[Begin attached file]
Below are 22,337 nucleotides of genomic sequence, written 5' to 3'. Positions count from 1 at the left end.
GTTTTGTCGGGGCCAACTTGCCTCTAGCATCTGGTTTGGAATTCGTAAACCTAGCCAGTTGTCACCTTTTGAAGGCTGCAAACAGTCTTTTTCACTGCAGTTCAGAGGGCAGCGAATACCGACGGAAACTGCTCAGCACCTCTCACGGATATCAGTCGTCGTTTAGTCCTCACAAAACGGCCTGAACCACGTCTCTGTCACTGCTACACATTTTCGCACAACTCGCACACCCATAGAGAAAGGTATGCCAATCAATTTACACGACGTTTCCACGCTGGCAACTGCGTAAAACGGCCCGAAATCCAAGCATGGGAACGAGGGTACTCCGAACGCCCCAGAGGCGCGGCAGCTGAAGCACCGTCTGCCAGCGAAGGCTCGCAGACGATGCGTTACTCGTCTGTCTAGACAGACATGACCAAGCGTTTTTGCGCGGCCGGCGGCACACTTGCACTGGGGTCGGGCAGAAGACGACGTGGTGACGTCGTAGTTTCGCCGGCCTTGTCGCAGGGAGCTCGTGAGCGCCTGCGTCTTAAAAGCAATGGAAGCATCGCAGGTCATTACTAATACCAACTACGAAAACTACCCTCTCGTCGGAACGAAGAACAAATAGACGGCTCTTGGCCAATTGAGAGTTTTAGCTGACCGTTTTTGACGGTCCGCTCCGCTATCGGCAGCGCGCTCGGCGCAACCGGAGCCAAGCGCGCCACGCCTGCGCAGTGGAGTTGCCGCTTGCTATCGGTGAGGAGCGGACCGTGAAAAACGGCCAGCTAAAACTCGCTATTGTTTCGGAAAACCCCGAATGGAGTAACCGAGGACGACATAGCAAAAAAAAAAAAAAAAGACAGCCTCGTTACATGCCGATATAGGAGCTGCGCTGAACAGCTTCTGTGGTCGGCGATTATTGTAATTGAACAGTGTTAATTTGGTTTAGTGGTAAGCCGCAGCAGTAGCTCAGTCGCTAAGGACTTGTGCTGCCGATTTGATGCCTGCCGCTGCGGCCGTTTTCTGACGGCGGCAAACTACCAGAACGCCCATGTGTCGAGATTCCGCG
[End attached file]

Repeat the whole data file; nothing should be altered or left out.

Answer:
Below are 22,337 nucleotides of genomic sequence, written 5' to 3'. Positions count from 1 at the left end.
GTTTTGTCGGGGCCAACTTGCCTCTAGCATCTGGTTTGGAATTCGTAAACCTAGCCAGTTGTCACCTTTTGAAGGCTGCAAACAGTCTTTTTCACTGCAGTTCAGAGGGCAGCGAATACCGACGGAAACTGCTCAGCACCTCTCACGGATATCAGTCGTCGTTTAGTCCTCACAAAACGGCCTGAACCACGTCTCTGTCACTGCTACACATTTTCGCACAACTCGCACACCCATAGAGAAAGGTATGCCAATCAATTTACACGACGTTTCCACGCTGGCAACTGCGTAAAACGGCCCGAAATCCAAGCATGGGAACGAGGGTACTCCGAACGCCCCAGAGGCGCGGCAGCTGAAGCACCGTCTGCCAGCGAAGGCTCGCAGACGATGCGTTACTCGTCTGTCTAGACAGACATGACCAAGCGTTTTTGCGCGGCCGGCGGCACACTTGCACTGGGGTCGGGCAGAAGACGACGTGGTGACGTCGTAGTTTCGCCGGCCTTGTCGCAGGGAGCTCGTGAGCGCCTGCGTCTTAAAAGCAATGGAAGCATCGCAGGTCATTACTAATACCAACTACGAAAACTACCCTCTCGTCGGAACGAAGAACAAATAGACGGCTCTTGGCCAATTGAGAGTTTTAGCTGACCGTTTTTGACGGTCCGCTCCGCTATCGGCAGCGCGCTCGGCGCAACCGGAGCCAAGCGCGCCACGCCTGCGCAGTGGAGTTGCCGCTTGCTATCGGTGAGGAGCGGACCGTGAAAAACGGCCAGCTAAAACTCGCTATTGTTTCGGAAAACCCCGAATGGAGTAACCGAGGACGACATAGCAAAAAAAAAAAAAAAAGACAGCCTCGTTACATGCCGATATAGGAGCTGCGCTGAACAGCTTCTGTGGTCGGCGATTATTGTAATTGAACAGTGTTAATTTGGTTTAGTGGTAAGCCGCAGCAGTAGCTCAGTCGCTAAGGACTTGTGCTGCCGATTTGATGCCTGCCGCTGCGGCCGTTTTCTGACGGCGGCAAACTACCAGAACGCCCATGTGTCGAGATTCCGCG